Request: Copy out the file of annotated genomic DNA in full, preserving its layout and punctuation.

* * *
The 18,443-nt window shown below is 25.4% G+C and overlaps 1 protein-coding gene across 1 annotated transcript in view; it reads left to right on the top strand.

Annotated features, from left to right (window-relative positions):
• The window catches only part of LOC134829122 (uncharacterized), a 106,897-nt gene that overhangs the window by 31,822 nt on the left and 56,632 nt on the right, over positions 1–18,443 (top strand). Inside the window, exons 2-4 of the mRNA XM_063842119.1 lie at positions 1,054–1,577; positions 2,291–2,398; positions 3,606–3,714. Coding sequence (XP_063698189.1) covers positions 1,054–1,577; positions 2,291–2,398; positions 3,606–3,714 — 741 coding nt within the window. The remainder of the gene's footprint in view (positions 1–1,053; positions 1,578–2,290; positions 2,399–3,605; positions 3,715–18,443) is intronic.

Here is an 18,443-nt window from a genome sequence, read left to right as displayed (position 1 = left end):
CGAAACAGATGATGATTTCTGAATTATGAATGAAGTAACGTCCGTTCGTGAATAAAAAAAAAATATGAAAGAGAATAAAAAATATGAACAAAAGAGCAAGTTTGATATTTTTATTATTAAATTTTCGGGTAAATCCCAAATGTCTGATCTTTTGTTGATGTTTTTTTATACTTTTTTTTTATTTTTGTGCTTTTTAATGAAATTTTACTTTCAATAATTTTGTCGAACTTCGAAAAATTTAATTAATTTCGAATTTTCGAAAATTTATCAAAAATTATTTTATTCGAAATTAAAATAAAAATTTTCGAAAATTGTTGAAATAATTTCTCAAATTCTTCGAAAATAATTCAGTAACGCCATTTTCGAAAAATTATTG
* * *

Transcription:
The 18,443-nt window shown below is 25.4% G+C and overlaps 1 protein-coding gene across 1 annotated transcript in view; it reads left to right on the top strand.

Annotated features, from left to right (window-relative positions):
• The window catches only part of LOC134829122 (uncharacterized), a 106,897-nt gene that overhangs the window by 31,822 nt on the left and 56,632 nt on the right, over positions 1–18,443 (top strand). Inside the window, exons 2-4 of the mRNA XM_063842119.1 lie at positions 1,054–1,577; positions 2,291–2,398; positions 3,606–3,714. Coding sequence (XP_063698189.1) covers positions 1,054–1,577; positions 2,291–2,398; positions 3,606–3,714 — 741 coding nt within the window. The remainder of the gene's footprint in view (positions 1–1,053; positions 1,578–2,290; positions 2,399–3,605; positions 3,715–18,443) is intronic.

Here is an 18,443-nt window from a genome sequence, read left to right as displayed (position 1 = left end):
CGAAACAGATGATGATTTCTGAATTATGAATGAAGTAACGTCCGTTCGTGAATAAAAAAAAAATATGAAAGAGAATAAAAAATATGAACAAAAGAGCAAGTTTGATATTTTTATTATTAAATTTTCGGGTAAATCCCAAATGTCTGATCTTTTGTTGATGTTTTTTTATACTTTTTTTTTATTTTTGTGCTTTTTAATGAAATTTTACTTTCAATAATTTTGTCGAACTTCGAAAAATTTAATTAATTTCGAATTTTCGAAAATTTATCAAAAATTATTTTATTCGAAATTAAAATAAAAATTTTCGAAAATTGTTGAAATAATTTCTCAAATTCTTCGAAAATAATTCAGTAACGCCATTTTCGAAAAATTATTG